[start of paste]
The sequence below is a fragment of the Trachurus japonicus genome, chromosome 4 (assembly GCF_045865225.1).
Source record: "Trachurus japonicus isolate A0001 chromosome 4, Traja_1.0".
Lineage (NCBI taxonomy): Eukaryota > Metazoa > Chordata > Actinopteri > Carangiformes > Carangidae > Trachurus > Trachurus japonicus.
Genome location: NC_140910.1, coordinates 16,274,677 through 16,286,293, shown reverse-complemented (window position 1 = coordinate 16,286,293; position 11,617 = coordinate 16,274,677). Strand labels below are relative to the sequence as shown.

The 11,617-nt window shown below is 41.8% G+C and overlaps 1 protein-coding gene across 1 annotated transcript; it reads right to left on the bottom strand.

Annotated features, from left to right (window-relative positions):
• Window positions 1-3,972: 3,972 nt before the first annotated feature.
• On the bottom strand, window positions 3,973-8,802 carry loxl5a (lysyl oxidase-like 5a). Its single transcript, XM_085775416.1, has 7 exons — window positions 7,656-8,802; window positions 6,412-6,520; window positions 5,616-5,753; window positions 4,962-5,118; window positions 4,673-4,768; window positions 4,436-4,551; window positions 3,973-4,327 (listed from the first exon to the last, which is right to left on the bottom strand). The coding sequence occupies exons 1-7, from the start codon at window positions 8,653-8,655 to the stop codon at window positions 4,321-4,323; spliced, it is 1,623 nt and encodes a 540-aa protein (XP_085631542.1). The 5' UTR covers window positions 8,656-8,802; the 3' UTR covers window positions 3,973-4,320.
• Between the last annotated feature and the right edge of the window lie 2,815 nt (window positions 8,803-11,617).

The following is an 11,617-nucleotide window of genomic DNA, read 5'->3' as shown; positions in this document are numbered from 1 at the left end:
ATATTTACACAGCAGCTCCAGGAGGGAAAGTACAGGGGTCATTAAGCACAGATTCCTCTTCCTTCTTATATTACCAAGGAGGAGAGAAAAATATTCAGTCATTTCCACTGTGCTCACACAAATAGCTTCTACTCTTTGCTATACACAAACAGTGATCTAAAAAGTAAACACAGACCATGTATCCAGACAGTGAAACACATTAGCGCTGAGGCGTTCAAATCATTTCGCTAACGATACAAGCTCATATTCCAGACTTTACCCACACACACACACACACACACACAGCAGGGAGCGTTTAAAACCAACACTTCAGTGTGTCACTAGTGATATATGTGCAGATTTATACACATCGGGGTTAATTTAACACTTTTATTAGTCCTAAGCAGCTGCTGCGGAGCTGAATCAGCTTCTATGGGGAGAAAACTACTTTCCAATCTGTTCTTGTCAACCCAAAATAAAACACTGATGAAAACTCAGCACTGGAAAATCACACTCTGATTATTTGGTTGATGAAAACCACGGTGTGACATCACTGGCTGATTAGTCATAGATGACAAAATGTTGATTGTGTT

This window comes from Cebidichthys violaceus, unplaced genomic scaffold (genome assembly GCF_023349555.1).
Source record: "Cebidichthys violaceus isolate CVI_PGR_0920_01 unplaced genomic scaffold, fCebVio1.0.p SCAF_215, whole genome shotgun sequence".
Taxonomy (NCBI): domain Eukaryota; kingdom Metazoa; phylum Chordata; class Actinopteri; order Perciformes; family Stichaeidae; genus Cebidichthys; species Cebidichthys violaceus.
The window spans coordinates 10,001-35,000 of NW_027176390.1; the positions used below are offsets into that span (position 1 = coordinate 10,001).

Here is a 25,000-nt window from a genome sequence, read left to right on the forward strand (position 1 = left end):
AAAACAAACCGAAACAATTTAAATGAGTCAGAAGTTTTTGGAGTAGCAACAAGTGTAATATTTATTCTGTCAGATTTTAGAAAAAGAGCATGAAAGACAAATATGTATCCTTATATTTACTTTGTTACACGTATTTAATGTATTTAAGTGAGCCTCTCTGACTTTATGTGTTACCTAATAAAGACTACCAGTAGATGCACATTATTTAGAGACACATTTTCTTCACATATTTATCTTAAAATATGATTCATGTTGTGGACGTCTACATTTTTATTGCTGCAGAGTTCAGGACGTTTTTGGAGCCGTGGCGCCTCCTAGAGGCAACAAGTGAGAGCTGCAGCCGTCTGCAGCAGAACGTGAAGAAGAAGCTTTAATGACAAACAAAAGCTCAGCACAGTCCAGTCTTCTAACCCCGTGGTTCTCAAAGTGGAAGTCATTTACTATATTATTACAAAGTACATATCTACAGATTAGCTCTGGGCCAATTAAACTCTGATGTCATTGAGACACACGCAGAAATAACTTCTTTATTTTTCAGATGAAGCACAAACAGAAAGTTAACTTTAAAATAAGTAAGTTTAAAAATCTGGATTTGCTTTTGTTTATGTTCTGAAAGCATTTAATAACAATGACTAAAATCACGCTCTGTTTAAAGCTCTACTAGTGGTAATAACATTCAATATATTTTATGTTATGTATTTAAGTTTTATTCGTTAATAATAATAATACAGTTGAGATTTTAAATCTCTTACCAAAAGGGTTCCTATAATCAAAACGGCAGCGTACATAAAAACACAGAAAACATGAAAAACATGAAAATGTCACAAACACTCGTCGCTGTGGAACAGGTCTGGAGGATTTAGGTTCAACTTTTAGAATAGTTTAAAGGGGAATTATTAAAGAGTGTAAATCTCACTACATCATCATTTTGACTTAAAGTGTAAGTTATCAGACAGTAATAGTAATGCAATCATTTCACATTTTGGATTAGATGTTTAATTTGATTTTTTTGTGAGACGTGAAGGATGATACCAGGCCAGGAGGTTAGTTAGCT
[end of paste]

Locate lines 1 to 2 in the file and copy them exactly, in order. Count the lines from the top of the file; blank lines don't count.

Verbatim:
The sequence below is a fragment of the Trachurus japonicus genome, chromosome 4 (assembly GCF_045865225.1).
Source record: "Trachurus japonicus isolate A0001 chromosome 4, Traja_1.0".